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Has anyone else found that atheist communities in their areas are hard to organize?

JohnWasTaken 3 May 31

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Not an issue where I live. Most of my friends and even my neighbours are not religious. One of my best neighbourhood friends is the son of a preacher man. But I do not challenge others’ beliefs. Just their attempts to impose them on me.


I used to be part of an atheist group/community near my hometown. They had a charter; conducted yearly elections for president, vp, secretary, and treasurer; organized monthly meetings as well as volunteer work and game nights. It was a really fun group of people.

I joined 1 year after the group had been created; in fact, my first meeting I attended was their 1 year anniversary party. From what I remember the group started out with just a handful of people, but between year 2 and 3 of its existence, the group had over 100 members. I wasn't part of the governing body, so I'm not sure how hard it was for them to organize everything. However, after our first president stepped down and a new president was elected on the 3rd year, the community eventually fell apart and just became a Facebook group.


Sadly, in my formative days, I lived too deep in the woods to conveniently organize in my hometown, Oregon’s largest.. I would make the long trek to monthly meetings and special events, but maintaining a stable, funded, and cohesive group of Atheists appeared impossible…

First a ‘chapter’ of American Atheist, that did OK. Got to meet ‘Honest Jon Murray!’ Seems we constantly scrambled to find meeting places, schools and libraries were a mainstay.

After AA reorganized, though we’d been one of their more successful chapters, as far as I know, all their associated chapters disbanded. ‘We’ became “USA,” United States Atheists, seperate from AA. ...then the hunt for an actual building of our own, had two..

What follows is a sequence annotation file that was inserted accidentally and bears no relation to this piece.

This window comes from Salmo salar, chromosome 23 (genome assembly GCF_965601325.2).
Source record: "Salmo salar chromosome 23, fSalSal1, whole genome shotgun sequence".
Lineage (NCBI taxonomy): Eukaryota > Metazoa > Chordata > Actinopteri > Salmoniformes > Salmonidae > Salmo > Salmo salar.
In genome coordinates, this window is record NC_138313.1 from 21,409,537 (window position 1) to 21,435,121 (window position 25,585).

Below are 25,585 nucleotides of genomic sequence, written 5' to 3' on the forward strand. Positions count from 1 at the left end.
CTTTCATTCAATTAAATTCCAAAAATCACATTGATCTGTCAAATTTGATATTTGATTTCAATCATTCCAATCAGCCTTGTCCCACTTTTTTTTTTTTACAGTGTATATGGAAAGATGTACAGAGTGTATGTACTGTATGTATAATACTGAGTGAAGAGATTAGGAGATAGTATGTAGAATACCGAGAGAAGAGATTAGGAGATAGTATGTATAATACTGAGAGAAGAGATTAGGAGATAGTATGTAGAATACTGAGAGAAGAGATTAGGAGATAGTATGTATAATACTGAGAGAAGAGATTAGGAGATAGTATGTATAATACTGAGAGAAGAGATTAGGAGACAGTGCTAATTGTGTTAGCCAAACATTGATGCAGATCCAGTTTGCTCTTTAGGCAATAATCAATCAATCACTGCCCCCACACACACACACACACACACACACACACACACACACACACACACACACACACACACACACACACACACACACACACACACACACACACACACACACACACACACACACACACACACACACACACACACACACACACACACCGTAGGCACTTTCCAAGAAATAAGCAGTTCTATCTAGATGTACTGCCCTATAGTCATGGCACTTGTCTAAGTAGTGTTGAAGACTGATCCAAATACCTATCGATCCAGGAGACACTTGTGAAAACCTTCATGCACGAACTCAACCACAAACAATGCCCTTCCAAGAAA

Basically, the same core organizers as when we were the local AA Chapter, but putting up ‘their money.’ One problem, we couldn’t get insurance on our eventual building - agencies assumed we’d be a target! ...all those ‘loving religions’ out there.. So our lead guy, said fuck it, and we went without!

Weddings, meetings, local cable programs, feasts, highway cleanups, USA was active for some time. Weird thing was - Portland, Oregon became so progressive (AKA Weird), most thought we were nolonger needed. I’m sure we helped!

Now, in a small town in rural Virginia, where religion has a stronger grip… I’ve not bothered to contact what appears to be the only ‘Atheist Organization’ in the vicinity.. Actually, I did …. but their ‘social filtering’ method put me off, and ..yet again, it’s too far away to conveniently attend meetings, let alone ‘help.’

...I think they’re out there.. But now, I’ve got here! No dues.. No driving, No bomb threats.. No organizing. But good question - I hope there are many and plenty Atheist Organizations ‘out there,’ everywhere & anywhere 🙂

Varn Level 8 June 1, 2019

Fortunately, there's no need here. It's the god botherers who are in the minority, with a huge swathe of less than devout Christians merely paying lip service to whatever denomination they claim, and an equally huge swathe denying any religious affiliation.

Same here

@Amisja Aren't we lucky? !

@Petter I realise how much


It is not surprising that they are hard to organize because atheists usually have little in common except that they are non-believers when it comes to god. That is not a sufficient basis for a community, for a shared sense of "we".


Never looked for one, intend to join one and certainly not look to start one. I don't define myself as 'atheist' any more than I would define myself as hairless.


To be atheist you reject religious doctrine. All groups form doctrine eg atheist doctrine #1 rule no belief in deity. If you can't accept this most important part of the doctrine, then this group is not for you.
I think it's perhaps a case of once bitten twice shy; if you just rejected one doctrine why rebound to another?
Also as freethinkers (supposedly), trying to organise them as a group is a bit like herding cats as they say.


I know of no atheist communities "in my area" and if I did why on earth would I want to organise them ?

Christian groups for instance cross denomination lines to form strong voting blocks and coalitions like the moral majority not to mention super PACS. I guess we have something similar in the FFRF but it just seems like secularists could do more.

@JohnWasTaken I think that shows the difference between the USA and the UK



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